I-309-induced calcium mobilization in 293/hCCR8 cells
The interaction of I-309 with hCCR8 was studied by measuring changes in intracellular calcium concentration of 293 cell clones stable transfected with a hCCR8 expression plasmid (38) or with the void vector (pCIneo), upon addition of I-309 at different concentrations. Figure 1,A depicts the results obtained with 293/hCCR8-transfectant cells. The addition of 0.1 nM I-309 did not result in detectable calcium mobilization. Higher I-309 concentrations (0.3–1 nM) induced a significant wave of calcium mobilization, and peaks of increasing intensity were obtained upon stimulation with higher concentrations of the chemokine. As expected, a second addition of 100 nM I-309 to a sample previously stimulated with the same concentration of chemokine did not result in calcium mobilization. Other α- or β-chemokines such as IL-8, Gro-α, Gro-β, Gro-γ, ENA-78, IP-10, monokine induced by IFN-γ, NAP-2, PF-4, MCP-1, MCP-2, MCP-3, MCP-4, RANTES, MIP-1α, MIP-1β, HCC1, eotaxin, and lymphotactin did not elicit a significant calcium mobilization upon addition to hCCR8 transfectants (38, and results not shown). I-309 did not provoke calcium mobilization in the 293 control cells transfected with the void vector (Fig. 1 B).
To study the possible role of G proteins in the signal-transduction pathway of hCCR8, 293/hCCR8 transfectants were incubated with pertussis or choleric toxins, as described in Materials and Methods. As shown in Figure 1 C, calcium mobilization induced by I-309 was abolished completely by pretreatment of the cells with pertussis toxin, while the cells were still able to mobilize calcium in response to another receptor-mediated, pertussis-insensitive stimulus such as the addition of 50 μM ATP. Conversely, pretreatment of 293/hCCR8 cells with cholera toxin did not decrease their I-309-induced calcium response (not shown).
I-309-induced chemotaxis of 293/hCCR8 cells
Figure 2,A shows that I-309 induced the specific migration of 293/hCCR8 cells. The I-309-dependent migration followed a dose-response curve typical of chemokines, with a maximum between 5 and 10 nM. Control 293 cells transfected with the vector alone did not significantly migrate to I-309. The effect of a pretreatment with toxins on the I-309-induced migration of 293/hCCR8 cells was also tested. As shown in Figure 2 B, pertussis toxin practically abolished the migration induced by I-309, while cholera toxin did not significantly affect migration.
Cloning of mCCR8
By screening of a 129 SVJ mouse genomic library, we have isolated the murine homologue of hCCR8. A DNA probe consisting in the complete ORF of the hCCR8 gene was used to identify a positive clone, in which an ORF encoding a protein of 353 amino acid residues was identified. The comparison between this deduced amino acid sequence and that corresponding to the hCCR8 showed that the overall identity between both proteins was 71% (Fig. 3). In the extracellular N-terminal region, in which the murine protein is two amino acids shorter than the human one, the identity is 50%. The N8 amino acid residue of mCCR8 is a potential site for N-glycosylation. This is a very common structural feature of chemokine receptors, although it is not present in hCCR8. When the amino acid sequence of mCCR8 is compared with those of other murine β-chemokine receptors, the highest identity (43%) corresponds to mCCR4 (Fig. 3). Other mouse β-chemokine receptors share 40% (mCCR2 and MCCR5) and 37% (mCCR1 and mCCR3) identity with mCCR8 (Fig. 3). Given that the coding sequence of mCCR8 was obtained from genomic DNA and 5′ ends of the coding sequences of several chemokine receptors have been shown recently to be interrupted by introns, we have used an anchored PCR-based strategy to analyze the 5′ end of cDNA from the mCCR8 gene. Sequence analysis of PCR products did not detect an alternative ATG codon (data not shown). Similarly, the hCCR8 genomic coding sequence is coincident with that of the cDNA (data not shown).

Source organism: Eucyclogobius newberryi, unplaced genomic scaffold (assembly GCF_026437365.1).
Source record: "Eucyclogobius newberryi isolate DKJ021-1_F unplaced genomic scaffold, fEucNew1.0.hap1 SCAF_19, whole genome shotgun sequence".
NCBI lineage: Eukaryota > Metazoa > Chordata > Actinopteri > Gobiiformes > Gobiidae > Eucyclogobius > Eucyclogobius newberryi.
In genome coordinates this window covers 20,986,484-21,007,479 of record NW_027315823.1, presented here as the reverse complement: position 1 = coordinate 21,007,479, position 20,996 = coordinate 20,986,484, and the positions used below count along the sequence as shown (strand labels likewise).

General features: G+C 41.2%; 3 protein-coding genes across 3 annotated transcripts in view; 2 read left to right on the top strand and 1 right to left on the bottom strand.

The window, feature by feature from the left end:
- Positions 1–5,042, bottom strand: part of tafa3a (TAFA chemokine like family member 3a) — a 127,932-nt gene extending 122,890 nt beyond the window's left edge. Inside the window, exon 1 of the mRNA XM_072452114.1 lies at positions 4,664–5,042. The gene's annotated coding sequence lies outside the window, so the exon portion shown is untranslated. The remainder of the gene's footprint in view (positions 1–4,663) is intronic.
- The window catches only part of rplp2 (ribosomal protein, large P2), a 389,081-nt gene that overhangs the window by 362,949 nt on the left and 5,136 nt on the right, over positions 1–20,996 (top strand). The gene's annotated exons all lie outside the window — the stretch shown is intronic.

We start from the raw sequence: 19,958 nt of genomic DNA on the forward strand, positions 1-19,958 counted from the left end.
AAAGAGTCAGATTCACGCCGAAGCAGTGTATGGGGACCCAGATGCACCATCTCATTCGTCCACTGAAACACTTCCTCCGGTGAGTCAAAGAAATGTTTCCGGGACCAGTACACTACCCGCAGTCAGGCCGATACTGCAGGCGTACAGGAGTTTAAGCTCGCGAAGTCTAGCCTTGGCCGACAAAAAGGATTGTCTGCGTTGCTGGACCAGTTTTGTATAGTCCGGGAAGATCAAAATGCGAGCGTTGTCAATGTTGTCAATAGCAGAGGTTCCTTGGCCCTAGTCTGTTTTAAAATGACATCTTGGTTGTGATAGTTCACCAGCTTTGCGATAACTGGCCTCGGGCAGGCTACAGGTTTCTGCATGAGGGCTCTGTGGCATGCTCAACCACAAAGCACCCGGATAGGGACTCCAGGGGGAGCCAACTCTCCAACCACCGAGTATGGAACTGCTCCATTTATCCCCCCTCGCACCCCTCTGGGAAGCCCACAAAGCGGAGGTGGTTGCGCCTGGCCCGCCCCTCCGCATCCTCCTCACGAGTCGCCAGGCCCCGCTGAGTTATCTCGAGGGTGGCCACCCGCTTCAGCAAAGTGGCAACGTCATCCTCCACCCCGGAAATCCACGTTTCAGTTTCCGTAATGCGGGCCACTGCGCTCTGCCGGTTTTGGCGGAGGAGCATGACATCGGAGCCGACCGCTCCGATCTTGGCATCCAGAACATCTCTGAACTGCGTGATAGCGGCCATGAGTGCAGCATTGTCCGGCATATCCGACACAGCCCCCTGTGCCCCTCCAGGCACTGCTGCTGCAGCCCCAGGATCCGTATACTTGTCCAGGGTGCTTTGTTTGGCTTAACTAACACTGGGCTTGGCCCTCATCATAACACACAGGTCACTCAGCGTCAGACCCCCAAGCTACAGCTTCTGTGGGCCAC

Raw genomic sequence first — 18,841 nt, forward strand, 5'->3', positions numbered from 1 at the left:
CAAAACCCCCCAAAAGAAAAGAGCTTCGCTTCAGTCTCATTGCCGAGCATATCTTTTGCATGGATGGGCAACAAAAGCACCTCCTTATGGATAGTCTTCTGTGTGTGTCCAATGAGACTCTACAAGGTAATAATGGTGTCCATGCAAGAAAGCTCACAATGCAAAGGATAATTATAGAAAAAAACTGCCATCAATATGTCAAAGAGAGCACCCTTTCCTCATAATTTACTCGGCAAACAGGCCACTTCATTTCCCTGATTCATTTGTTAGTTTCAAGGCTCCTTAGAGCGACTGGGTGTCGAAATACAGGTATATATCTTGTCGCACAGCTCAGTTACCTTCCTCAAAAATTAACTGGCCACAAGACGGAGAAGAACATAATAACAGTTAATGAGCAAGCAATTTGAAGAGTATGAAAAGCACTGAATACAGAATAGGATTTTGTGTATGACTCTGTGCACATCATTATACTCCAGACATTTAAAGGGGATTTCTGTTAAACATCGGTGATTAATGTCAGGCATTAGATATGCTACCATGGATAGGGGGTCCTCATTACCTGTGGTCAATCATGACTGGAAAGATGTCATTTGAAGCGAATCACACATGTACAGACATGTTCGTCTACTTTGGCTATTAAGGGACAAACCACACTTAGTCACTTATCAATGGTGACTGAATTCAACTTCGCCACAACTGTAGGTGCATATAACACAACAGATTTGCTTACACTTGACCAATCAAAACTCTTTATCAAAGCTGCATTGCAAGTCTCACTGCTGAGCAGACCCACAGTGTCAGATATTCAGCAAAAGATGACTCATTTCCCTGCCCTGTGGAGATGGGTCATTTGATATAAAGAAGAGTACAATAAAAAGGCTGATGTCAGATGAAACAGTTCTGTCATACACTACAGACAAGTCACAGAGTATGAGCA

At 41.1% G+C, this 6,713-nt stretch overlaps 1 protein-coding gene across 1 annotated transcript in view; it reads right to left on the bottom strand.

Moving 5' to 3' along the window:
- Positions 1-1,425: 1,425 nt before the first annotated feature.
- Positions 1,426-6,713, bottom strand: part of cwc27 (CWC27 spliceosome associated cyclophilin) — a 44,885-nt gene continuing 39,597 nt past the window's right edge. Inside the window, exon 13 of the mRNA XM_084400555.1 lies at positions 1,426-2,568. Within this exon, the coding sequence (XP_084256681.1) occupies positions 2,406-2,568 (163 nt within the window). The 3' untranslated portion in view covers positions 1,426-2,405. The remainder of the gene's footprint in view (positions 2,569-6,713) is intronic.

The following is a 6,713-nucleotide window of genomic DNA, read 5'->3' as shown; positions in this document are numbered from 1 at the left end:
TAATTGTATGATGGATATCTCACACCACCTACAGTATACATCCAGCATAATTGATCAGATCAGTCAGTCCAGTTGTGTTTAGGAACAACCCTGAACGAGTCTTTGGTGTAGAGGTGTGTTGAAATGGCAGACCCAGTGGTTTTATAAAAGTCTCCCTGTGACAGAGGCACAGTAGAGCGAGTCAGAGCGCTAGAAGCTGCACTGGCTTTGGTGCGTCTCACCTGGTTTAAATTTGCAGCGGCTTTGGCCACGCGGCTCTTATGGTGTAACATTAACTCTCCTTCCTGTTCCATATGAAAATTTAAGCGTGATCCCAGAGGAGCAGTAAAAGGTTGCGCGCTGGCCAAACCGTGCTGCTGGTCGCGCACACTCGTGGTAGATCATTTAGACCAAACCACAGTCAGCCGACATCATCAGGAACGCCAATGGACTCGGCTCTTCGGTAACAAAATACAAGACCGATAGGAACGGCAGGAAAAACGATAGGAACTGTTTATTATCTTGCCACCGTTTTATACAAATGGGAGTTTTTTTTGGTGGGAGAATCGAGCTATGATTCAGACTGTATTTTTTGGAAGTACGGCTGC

Murine CCR8 expression
The tissue distribution of mCCR8 was investigated by Northern blotting of poly(A)+ RNA obtained from different mouse organs. Using the complete mCCR8 ORF as a probe, two transcripts of about 2.2 and 1.5 kb were detected in thymus (Fig. 4). We also detected a strong expression of mCCR8 in the BW5147 mouse thymic lymphoma cell line (Fig. 4). The message was not detectable in the rest of tissues tested.
TCA-3-induced calcium mobilization in 293-EBNA/mCCR8 cells
Figure 5 shows the results obtained in calcium mobilization experiments when 293-EBNA transient transfectant cells expressing either the human or murine CCR8 receptor were stimulated with either I-309 or its murine homologue, TCA-3. Addition of 10 nM I-309 or 10 nM TCA-3 to the transfectants expressing mCCR8 provoked calcium mobilization, while addition of 100 nM C10, another murine chemokine, did not provoke any response. However, the cells expressing hCCR8 were only able to respond to I-309 and remained unresponsive upon addition of 100 nM TCA-3. As expected, control cells transfected with the void vector did not respond to the addition of I-309 or TCA-3.